As readers of this blog know very well, I hold nothing but contempt for Christofascists - especially those who claim to support the U.S. Constitution while in fact seeking to subvert it and destroy the rights of others. A case in point: the evangelical owners of Hobby Lobby founder which has brought a lawsuit challenging the contraception mandate of the Affordable Care Act. A piece in Politico looks at the theocratic agenda of these people and their goal of limiting the constitutional rights of others. It is another example of how the disingenuous cry of "religious liberty" is being used to deprive others of the religious liberty that the Christofascists want only for themselves. Here are article excerpts:
These people and Christofascists like them are an insidious cancer and a clear a present danger to the freedom of others. The sooner that the larger society recognizes the danger and the theocratic goals of these folks the better. it goes without saying that I will never be found darkening the threshold of a Hobby Lobby store.The evangelical owners of Hobby Lobby made a fortune selling crafts supplies and made headlines fighting government-mandated birth control coverage. They’re also using their billions to sell the American public on the literal truth of Scripture — through a public-school Bible curriculum, a huge museum around the corner from the Smithsonian and public forums on the faith of the founding fathers.The Green family may be best known in secular circles for their lawsuit against Obamacare, a high-stakes — and highly political — case that could undercut the administration’s goal of setting minimum standards for health care coverage. By the end of this month, the Supreme Court will decide if the federal government can force the Greens to include methods of contraception they deem sinful as part of employees’ health insurance.The pending Hobby Lobby ruling has thrust the Greens into the national spotlight, but the family’s mission is far bigger than a single court case. They’re spending hundreds of millions on a quiet but audacious bid to teach a wayward nation to trust, cherish — and heed — the Bible.
Most provocatively, they’ve funded a multimillion-dollar effort to write a Bible curriculum they hope to place in public schools nationwide. It will debut next fall as an elective in Mustang High School, a few miles from Hobby Lobby’s Oklahoma City headquarters.A draft of the textbook for the first of four planned yearlong courses presents Adam and Eve as historical figures and introduces God as “faithful and good,” “gracious and compassionate” and “an ever-present help in times of trouble.” A list of “curses for disobeying the Lord” warns of defeat, fever and “disaster and panic in everything you do.”Hobby Lobby founders David and Barbara Green and their three adult children — sons Steve and Mart and daughter Darcee Lett — have donated generously to Christian institutions over the years, but these projects are on another scale entirely. A source close to the family estimates the museum alone will end up costing as much as $800 million, including the acquisition of thousands of ancient artifacts.The family’s vision is beginning to stir concern, not just among the ACLU and atheist groups such as the Freedom From Religion Foundation, but even from some Bible scholars.The plans that have been made public so far — including the high school curriculum — seem aimed at portraying Scripture as historically accurate and an unequivocal force for good, said John Kutsko, executive director of the international Society of Biblical Literature, the oldest and largest organization dedicated to Biblical scholarship.That approach fails to incorporate the latest scholarship, acknowledge that the Bible has also played a role as a tool of oppression or recognize different religious viewpoints, Kutsko said.“It’s a simple, superficial, literal reading of the Bible,” Kutsko said.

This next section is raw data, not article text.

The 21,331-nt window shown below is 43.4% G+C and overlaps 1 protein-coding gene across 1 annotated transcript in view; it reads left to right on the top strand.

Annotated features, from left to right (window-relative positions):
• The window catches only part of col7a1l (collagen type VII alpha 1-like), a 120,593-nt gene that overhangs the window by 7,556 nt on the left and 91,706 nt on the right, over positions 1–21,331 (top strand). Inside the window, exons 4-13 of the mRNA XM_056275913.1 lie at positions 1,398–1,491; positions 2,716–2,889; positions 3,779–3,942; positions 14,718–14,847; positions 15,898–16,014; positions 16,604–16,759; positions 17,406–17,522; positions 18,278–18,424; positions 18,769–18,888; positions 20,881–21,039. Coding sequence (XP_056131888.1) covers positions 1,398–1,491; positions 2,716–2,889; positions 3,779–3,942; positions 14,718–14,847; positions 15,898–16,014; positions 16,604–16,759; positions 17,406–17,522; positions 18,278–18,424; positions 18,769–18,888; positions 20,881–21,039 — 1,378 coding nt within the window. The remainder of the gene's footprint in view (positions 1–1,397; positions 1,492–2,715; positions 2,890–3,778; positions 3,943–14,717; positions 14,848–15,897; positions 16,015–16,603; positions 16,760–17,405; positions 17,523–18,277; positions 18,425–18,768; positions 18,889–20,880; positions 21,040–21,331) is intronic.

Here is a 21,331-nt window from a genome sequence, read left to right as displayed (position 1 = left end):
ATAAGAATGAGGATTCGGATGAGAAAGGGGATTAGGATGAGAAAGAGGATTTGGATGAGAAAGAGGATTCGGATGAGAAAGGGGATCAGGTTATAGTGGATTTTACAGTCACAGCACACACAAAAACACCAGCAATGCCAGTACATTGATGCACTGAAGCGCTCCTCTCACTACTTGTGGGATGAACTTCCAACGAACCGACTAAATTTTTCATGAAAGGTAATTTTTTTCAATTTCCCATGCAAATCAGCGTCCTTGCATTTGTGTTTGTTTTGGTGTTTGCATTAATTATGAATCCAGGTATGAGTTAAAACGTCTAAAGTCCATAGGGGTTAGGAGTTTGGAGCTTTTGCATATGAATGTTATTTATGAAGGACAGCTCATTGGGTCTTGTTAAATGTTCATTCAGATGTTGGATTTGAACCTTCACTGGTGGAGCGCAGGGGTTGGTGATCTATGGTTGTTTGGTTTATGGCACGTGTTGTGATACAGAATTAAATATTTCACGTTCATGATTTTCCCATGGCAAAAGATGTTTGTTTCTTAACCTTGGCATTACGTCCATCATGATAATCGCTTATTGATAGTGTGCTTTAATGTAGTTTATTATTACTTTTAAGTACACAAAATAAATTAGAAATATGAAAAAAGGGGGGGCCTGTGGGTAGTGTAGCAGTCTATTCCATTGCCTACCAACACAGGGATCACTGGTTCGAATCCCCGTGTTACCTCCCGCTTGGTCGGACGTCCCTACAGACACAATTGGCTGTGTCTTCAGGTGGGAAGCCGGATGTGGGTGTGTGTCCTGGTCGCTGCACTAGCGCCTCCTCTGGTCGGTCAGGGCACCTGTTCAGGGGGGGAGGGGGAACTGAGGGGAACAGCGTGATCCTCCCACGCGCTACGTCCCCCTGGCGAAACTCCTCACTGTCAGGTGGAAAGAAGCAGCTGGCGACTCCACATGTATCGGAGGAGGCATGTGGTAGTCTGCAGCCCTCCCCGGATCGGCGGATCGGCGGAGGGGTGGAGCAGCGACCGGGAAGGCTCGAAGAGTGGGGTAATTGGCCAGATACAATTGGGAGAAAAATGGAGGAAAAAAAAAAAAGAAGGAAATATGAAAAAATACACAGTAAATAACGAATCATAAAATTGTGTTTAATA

As presented, the curriculum is “startlingly irresponsible” — and likely unconstitutional, as well, since public schools are allowed to teach about religion but can’t promote any particular theology, said Mark Chancey, a professor of religious studies at Southern Methodist University who has reviewed the text.“They don’t seem to realize that their claims about the Bible’s reliability are statements of faith, not statements of fact,” Chancey said.Eventually, the foundation developing the curriculum hopes to sell it to districts across the nation. Steve Green has said he dreams of it one day becoming a mandatory course for all high school students.